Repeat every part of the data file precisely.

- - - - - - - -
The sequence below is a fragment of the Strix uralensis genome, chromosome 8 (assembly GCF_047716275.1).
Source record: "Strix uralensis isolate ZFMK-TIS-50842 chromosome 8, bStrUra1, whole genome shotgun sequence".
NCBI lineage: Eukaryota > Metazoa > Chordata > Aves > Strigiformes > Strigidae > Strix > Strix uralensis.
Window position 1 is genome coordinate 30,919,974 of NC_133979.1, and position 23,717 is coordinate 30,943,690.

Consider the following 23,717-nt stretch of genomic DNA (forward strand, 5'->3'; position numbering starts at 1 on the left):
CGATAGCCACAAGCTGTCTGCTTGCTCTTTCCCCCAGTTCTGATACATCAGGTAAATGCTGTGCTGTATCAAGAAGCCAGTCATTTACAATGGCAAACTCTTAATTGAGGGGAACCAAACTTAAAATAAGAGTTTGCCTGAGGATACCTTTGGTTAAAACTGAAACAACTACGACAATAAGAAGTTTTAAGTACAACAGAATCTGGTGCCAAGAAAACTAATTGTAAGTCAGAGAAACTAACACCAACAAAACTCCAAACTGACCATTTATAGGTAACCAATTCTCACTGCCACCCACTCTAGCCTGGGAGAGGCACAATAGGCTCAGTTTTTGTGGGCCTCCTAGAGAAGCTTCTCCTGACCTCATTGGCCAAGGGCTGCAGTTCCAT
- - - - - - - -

The sequence below is a fragment of the Strix uralensis genome, chromosome 8 (assembly GCF_047716275.1).
Source record: "Strix uralensis isolate ZFMK-TIS-50842 chromosome 8, bStrUra1, whole genome shotgun sequence".
NCBI lineage: Eukaryota > Metazoa > Chordata > Aves > Strigiformes > Strigidae > Strix > Strix uralensis.
Window position 1 is genome coordinate 30,919,974 of NC_133979.1, and position 23,717 is coordinate 30,943,690.

Consider the following 23,717-nt stretch of genomic DNA (forward strand, 5'->3'; position numbering starts at 1 on the left):
CGATAGCCACAAGCTGTCTGCTTGCTCTTTCCCCCAGTTCTGATACATCAGGTAAATGCTGTGCTGTATCAAGAAGCCAGTCATTTACAATGGCAAACTCTTAATTGAGGGGAACCAAACTTAAAATAAGAGTTTGCCTGAGGATACCTTTGGTTAAAACTGAAACAACTACGACAATAAGAAGTTTTAAGTACAACAGAATCTGGTGCCAAGAAAACTAATTGTAAGTCAGAGAAACTAACACCAACAAAACTCCAAACTGACCATTTATAGGTAACCAATTCTCACTGCCACCCACTCTAGCCTGGGAGAGGCACAATAGGCTCAGTTTTTGTGGGCCTCCTAGAGAAGCTTCTCCTGACCTCATTGGCCAAGGGCTGCAGTTCCAT